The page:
In a campaign focused on wilderness treks, should PCs be awarded (either on-screen or off-screen but always for free) mounts appropriate to the PCs' levels? Or am I misreading the Dungeon Master's Guide's recommendation (excerpted below), and many sources' silence on the prices of unusual mounts is, for example, to force the DM determine campaign-appropriate prices for unusual mounts? Alternatively, does a source outside the core rules have a comprehensive list of prices for unusual mounts?
Unlike the horses and similar riding and work animals that have prices in the Player's Handbook, the Monster Manual in the spider eater entry on Training a Spider Eater says, "Spider eater eggs are worth 2,000 gp apiece on the open market, while young are worth 3,000 gp each. Professional trainers charge 3,000 gp to rear or train a spider eater"(234), yet the core rules omit a price for a ready-to-ride, trained-for-battle, raised-from-infancy-for-use-by-an-adventurer adult spider eater, despite including rules for riding one into battle.
In fact, from the hippogriff (that, like the spider eater, also possesses an Intelligence score of 2 so that it can be trained using the skill Handle Animal) to the giant eagle and the pegasus (that both possess Intelligence scores of 10 therefore likely serving more as good-natured hirelings or allies than like more conventional mounts), all the nonstandard mounts from the Monster Manual lack prices.
It takes pretty much until the Monster Manual III for some creatures to have prices, and even then the game isn't particularly forthcoming. For example, the Int 2 battletitan dinosaur (38) can be purchased for upwards of 100,000 gp and an Int 4 rage drake (130–1) for 15,000 gp, but MM3 has no prices for the bloodstriker dinosaur (38–9), gathra (80–1), indricothere (100–1), mivilorn (106–7), or sea tiger (147), and the descriptions of each of these monsters have them used as a mount by some group or another.
I'm honestly less concerned with, for example, what price a yugoloth asks for a howler (it typically possessing an Intelligence score of 6) that's been trained for the purpose combat riding than I am with the prices of potential mounts that possess Intelligence scores of 1 or 2. I mean, you're gonna pay—or not—whatever that yugoloth asks for that howler, and, afterward, it's up to you to keep it in line. However, a creature with an Intelligence score of 1 or 2 can be trained to stay in line, and that makes trafficking in spider eaters and hippogriffs and similar animal-intelligence-yet-trainable monsters a reasonable—if dangerous!—trade.
The only real lead that I have on the Monster Manual and other texts' omissions of prices comes from the Dungeon Master's Guide on Unusual Mounts that says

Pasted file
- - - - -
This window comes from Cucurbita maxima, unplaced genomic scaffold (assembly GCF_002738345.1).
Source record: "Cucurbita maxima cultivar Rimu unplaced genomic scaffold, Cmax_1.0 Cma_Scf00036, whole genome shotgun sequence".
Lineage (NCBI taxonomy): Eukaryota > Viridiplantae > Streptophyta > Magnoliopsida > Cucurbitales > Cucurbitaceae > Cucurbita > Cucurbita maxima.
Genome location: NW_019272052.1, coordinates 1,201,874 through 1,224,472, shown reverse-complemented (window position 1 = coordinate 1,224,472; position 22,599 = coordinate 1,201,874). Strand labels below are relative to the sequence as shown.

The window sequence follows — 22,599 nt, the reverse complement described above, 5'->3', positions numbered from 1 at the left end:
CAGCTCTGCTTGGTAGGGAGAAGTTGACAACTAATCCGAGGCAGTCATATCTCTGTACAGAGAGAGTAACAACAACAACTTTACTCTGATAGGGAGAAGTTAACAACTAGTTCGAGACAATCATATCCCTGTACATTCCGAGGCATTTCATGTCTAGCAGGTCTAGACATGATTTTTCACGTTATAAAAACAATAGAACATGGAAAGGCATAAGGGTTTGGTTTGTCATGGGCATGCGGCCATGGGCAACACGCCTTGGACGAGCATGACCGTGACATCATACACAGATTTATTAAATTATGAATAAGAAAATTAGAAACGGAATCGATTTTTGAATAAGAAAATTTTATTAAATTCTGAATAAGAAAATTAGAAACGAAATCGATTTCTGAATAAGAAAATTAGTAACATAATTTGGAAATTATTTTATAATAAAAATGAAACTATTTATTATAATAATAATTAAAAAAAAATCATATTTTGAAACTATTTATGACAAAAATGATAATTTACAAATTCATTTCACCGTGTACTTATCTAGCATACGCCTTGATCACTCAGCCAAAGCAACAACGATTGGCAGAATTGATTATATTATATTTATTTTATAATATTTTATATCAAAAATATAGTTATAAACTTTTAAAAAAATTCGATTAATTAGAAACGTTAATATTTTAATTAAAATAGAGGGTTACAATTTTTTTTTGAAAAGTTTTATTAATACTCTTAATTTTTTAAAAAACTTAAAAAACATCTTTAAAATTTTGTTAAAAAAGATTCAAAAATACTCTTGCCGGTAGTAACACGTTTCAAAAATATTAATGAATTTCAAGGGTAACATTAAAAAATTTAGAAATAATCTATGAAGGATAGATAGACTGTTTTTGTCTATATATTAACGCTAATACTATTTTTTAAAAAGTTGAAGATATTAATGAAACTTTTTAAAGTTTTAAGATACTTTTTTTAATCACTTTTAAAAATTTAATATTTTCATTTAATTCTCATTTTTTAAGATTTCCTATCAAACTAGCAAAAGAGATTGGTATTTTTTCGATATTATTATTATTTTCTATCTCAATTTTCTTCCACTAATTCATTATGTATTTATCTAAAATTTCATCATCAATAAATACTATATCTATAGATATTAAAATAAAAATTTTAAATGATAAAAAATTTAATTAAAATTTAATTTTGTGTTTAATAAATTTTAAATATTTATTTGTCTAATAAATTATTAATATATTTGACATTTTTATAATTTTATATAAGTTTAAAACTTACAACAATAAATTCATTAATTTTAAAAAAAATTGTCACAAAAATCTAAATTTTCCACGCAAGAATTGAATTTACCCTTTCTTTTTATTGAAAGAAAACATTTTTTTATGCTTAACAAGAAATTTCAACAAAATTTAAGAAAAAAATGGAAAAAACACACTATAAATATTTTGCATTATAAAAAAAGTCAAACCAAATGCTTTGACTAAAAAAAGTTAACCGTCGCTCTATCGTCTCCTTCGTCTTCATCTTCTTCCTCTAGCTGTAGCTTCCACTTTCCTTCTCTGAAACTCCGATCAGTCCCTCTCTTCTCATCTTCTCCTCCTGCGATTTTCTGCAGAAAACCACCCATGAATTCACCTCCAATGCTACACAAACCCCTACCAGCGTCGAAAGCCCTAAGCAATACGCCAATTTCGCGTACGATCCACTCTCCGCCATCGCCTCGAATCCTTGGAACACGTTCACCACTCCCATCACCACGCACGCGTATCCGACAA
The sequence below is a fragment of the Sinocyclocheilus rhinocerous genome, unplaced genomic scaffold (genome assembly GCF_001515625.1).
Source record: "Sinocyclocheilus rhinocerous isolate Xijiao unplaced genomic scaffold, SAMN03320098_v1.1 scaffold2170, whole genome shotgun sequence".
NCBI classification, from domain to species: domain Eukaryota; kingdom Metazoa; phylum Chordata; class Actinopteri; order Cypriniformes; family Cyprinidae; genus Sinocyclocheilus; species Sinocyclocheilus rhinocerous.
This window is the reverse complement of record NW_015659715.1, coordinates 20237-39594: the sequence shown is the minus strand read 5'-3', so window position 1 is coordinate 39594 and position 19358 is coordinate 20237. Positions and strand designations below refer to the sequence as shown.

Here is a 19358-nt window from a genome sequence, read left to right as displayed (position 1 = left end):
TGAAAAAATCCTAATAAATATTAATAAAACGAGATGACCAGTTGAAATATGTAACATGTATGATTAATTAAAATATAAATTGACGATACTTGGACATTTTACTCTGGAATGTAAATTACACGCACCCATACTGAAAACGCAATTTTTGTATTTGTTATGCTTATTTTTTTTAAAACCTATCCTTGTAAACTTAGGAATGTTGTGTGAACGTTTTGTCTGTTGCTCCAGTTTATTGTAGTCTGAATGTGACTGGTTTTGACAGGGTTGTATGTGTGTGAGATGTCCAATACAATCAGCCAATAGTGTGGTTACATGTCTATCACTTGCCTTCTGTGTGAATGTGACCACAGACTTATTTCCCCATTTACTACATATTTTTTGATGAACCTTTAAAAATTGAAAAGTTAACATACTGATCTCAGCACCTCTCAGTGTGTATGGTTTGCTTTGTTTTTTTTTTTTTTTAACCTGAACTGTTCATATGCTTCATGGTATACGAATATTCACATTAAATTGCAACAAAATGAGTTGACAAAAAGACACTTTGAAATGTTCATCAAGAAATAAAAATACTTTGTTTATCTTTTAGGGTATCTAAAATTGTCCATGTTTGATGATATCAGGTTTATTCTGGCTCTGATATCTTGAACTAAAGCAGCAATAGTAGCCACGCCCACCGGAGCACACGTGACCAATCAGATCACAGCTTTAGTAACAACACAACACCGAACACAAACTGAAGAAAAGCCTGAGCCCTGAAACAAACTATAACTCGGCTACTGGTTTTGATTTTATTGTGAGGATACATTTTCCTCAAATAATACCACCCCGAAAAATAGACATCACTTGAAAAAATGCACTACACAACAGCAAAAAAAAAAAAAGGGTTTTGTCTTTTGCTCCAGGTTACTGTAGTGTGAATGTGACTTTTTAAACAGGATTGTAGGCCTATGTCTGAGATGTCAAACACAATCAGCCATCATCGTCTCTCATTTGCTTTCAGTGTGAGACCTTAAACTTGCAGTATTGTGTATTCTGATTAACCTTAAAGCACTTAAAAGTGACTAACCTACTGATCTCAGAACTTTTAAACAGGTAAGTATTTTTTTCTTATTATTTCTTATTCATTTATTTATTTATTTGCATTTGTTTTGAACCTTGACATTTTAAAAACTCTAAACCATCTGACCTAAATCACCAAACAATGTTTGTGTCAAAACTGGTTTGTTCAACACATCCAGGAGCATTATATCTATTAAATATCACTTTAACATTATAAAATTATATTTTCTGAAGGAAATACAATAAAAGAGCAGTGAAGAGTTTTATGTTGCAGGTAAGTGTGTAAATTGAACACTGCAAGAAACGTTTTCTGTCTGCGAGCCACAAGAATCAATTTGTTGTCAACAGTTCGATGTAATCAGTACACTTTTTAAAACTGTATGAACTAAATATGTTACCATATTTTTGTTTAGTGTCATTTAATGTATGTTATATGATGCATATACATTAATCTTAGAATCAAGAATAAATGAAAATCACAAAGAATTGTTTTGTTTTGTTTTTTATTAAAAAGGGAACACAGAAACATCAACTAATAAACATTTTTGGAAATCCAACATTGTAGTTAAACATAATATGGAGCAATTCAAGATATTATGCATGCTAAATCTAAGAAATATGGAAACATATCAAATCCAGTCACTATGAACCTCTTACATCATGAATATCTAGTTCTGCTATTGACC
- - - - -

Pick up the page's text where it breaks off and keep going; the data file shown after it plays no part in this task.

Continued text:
If the PCs undertake more wilderness adventures than dungeon treks, mounts may be integral parts of the party, and you may face requests for mounts other than horses.…
Suitable Mounts: You [the DM] have the final decision on what is or is not a suitable mount. At its most basic level, a mount should have the following characteristics:
- Able and willing to carry its rider in a typical fashion.…
- At least one size category larger than the character.…
- The mount’s Challenge Rating should be no more than 3 less than the rider’s character level. If the mount can fly, its Challenge Rating should be no more than 4 less than the rider’s character level. (204)
(N.b. suitable here being different from a mount that's ill-suited for riding generally.) My reading of this is that the Dungeon Master's Guide's implying that if the DM's campaign emphasizes wilderness travel (as mine often do) then the DM should simply give creatures (both PCs or NPCs) level-appropriate mounts. I'm comfortable with that, I guess, although it does seem to go against 3.5's usual if-you-own-it-then-you-pay-for it policy, and it is exactly that policy that makes me hesitant to implement my reading in my own campaigns.
Note: It was Races of Stone (Aug. 2004) that finally triggered this question, although it'd been bugging me for a while. Stone includes on page 161 a list of potential mounts—ankhegs! bulettes! dire freakin' badgers!—and just about everything a potential owner needs to know about those potential mounts except how much they cost! I mean, you can rear a deep hound pup from the day it's born using its rules, but it seems the DM just makes up stuff if PCs go visit a dwarven deep hound kennel (or, I guess, ranch?) looking to buy one!